Entrepreneurship

Finding & Landing a Job in 2020 – Best Practices During an Economic Downturn

Yesterday, Andrew Van Dam of the Washington Post published an article naming millennials the “unluckiest generation in U.S. history” after facing the 2008 recession and most recently COVID-19, which has resulted in 20.5 million jobs being lost in April alone. Many mothers (and parents) have been put in a position to try and find a new job during one of the most challenging economic times in our history. Even if you haven’t been laid off, if you’re desperate to change jobs right now, it is an uphill battle and many don’t know where to start. Being that I have close to 9 years of experience working and consulting in the recruitment space specifically, I thought I could help shed some light onto the best practices of finding and landing a job (during a recession) in 2020.

Not so obvious best practices 

  • Identify A LOT of jobs you are qualified for and interested in. It would be wise to target at least 15-20 roles to start. The last time I was searching for a job (which was NOT during a recession), I applied to no less than 18 roles that I was either exactly or a bit over qualified for and I only moved forward in the process with four of them. It’s a numbers game and it’s likely you won’t hear back from a lot of the companies you apply to. Don’t be offended, and don’t take it personally. Many organizations’ recruitment processes are broken and they may not see your information at all. Which leads me to my next point…
  • After you apply through the company’s preferred application route, follow up, follow up, follow up. It is rare that you will apply to a job and get a timely response back from the employer without some sort of follow up on your end. If you aren’t following up, another candidate is. Previously, I was able to get my foot in the door for a role I wanted by finding the recruiter on Linked In and sending her a direct message letting her know that I had 8 years of relevant experience along with a link to the job I had applied to. I didn’t hear back. Five days later I found the person who I thought would be the hiring manager for the role I was after, and then sent him a message stating that I had 8 years of relevant experience and that I was very interested in working for the organization. I let him know that I had applied and reached out to the recruiter (“I’m sure she is swamped!” I kindly said) but that I would love to learn more about the type of person he was looking to hire to see if I’d be a fit. He then responded, included the recruiter, and asked her to set up time with me. It’s not that the recruiter wasn’t doing her job, but oftentimes they’re juggling multiple requisitions, candidates, and hiring managers, and they just can’t get to everyone. Take control of your own destiny and (respectfully) follow up!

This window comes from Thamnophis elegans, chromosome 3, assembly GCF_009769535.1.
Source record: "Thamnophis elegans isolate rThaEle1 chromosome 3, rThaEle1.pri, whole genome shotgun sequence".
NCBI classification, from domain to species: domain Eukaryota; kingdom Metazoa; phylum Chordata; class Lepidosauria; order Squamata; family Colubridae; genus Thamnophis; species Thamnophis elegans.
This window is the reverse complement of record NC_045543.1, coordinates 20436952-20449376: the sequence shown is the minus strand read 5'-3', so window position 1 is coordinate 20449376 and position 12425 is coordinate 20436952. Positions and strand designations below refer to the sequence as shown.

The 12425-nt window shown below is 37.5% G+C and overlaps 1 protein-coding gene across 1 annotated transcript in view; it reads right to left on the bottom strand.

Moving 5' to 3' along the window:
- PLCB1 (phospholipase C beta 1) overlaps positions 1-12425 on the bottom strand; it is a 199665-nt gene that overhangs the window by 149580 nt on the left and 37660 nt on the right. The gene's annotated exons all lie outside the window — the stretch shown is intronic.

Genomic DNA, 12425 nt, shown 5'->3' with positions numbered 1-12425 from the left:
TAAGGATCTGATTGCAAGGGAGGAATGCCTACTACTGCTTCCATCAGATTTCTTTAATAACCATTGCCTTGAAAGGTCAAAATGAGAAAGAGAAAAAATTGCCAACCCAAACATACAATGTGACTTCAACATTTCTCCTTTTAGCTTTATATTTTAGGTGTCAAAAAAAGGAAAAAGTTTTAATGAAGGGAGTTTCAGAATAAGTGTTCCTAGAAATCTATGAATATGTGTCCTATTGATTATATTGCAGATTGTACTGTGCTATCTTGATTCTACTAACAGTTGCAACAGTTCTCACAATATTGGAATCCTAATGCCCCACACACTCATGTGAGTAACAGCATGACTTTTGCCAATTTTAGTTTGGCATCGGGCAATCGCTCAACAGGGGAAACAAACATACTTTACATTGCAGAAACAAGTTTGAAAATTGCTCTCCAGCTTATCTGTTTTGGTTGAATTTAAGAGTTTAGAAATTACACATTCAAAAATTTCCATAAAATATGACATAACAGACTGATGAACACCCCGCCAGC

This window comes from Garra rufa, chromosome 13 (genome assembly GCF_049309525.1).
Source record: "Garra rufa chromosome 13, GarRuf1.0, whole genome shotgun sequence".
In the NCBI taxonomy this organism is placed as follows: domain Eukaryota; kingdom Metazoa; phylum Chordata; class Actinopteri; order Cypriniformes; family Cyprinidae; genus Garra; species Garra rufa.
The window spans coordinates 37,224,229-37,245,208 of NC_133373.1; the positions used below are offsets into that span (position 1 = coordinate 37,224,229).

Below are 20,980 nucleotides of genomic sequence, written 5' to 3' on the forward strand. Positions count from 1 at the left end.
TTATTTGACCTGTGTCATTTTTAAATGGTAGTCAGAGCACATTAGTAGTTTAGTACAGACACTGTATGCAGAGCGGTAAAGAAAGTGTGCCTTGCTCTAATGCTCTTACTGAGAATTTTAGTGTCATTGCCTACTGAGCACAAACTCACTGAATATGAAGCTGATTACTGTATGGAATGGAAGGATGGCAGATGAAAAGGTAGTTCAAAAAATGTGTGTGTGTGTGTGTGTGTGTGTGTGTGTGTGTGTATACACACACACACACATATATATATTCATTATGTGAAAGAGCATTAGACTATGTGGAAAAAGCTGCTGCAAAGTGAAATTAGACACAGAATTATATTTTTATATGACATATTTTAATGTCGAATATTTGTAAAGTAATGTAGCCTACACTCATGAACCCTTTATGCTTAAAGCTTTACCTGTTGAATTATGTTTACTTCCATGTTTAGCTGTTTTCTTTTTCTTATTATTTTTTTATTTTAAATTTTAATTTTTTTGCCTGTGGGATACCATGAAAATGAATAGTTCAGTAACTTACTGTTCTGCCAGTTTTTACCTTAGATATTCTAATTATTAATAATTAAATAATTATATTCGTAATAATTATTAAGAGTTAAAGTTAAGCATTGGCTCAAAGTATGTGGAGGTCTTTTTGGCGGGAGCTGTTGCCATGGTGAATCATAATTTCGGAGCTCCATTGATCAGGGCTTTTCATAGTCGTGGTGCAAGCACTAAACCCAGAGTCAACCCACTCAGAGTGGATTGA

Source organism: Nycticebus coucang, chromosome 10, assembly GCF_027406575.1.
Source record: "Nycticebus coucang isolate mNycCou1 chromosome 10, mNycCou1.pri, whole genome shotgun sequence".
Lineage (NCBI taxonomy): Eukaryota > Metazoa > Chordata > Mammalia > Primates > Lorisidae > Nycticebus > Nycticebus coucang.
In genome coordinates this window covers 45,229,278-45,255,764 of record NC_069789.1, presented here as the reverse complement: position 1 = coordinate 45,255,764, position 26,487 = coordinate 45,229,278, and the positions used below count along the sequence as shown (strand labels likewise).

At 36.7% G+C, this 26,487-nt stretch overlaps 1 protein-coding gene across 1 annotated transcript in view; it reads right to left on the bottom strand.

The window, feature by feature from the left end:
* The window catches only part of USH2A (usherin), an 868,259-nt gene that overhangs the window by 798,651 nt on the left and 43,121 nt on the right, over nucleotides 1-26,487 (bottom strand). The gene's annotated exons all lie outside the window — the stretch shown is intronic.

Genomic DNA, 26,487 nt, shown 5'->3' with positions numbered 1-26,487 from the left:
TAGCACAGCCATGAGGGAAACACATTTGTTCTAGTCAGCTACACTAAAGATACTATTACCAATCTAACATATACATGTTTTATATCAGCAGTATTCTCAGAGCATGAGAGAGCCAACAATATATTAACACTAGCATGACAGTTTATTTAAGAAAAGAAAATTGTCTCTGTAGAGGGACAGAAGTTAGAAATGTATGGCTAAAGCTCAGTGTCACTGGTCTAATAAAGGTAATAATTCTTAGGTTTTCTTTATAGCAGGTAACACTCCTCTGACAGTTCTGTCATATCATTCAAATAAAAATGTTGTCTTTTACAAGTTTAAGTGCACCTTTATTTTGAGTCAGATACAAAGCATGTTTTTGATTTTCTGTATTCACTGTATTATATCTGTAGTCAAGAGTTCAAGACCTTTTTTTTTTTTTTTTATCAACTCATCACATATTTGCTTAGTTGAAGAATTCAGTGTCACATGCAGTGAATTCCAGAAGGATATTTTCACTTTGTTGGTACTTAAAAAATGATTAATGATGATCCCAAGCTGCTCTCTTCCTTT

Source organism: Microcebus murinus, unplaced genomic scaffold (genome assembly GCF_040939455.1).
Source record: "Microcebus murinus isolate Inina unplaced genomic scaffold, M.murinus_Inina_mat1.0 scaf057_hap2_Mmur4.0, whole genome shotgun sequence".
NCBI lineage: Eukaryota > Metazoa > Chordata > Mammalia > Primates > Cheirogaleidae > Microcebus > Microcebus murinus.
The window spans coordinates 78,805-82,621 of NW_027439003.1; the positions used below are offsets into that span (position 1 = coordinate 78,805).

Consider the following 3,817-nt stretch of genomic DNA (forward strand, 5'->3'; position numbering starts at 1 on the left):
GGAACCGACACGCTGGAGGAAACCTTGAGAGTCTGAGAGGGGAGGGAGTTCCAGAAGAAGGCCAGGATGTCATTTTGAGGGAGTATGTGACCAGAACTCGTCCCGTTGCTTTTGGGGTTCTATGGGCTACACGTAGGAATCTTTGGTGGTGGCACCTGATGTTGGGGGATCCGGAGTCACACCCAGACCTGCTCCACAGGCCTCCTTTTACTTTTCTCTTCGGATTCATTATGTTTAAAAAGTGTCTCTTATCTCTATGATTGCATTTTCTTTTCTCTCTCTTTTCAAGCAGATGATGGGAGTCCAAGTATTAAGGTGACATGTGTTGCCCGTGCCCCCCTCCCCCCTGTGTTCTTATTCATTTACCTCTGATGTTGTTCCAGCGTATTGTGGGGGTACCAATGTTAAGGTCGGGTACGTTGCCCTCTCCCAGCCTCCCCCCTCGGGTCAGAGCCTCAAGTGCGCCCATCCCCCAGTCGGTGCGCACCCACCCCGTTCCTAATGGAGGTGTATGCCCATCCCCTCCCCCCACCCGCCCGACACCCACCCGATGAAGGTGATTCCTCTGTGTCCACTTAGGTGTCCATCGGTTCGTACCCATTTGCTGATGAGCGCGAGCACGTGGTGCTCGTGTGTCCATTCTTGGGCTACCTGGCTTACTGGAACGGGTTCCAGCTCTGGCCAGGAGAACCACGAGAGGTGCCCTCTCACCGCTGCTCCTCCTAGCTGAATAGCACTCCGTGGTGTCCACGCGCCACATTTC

• Interview Preparedness – Take the time beforehand to prepare the following:
    • Brief introduction / background on your professional career – Basic overview of your career up to that point (you can base off your resume) and why you’re interested in the role you’re interviewing for and/or joining the organization. First question from the recruiter will likely be something along the lines of “Tell me about yourself…” and this is your opportunity to have a clear, concise answer that makes a great first impression
    • Basic questions that will likely get asked in some form or another during a first round interview: Why do you want to work for this company? If you’re still employed – why do you want to leave your current situation? (Note: Don’t talk crap about your current or most recent job. Find a respectful way to answer this question, even if you hate(d) it.) What makes you believe you’d be successful in this role? What are your compensation expectations? You can also go to www.glassdoor.com, search for the company you’re interviewing with, and find out what their typical interview questions are so that you can be even more prepared!
  • Notes on compensation and how to talk about it when it comes up during an interview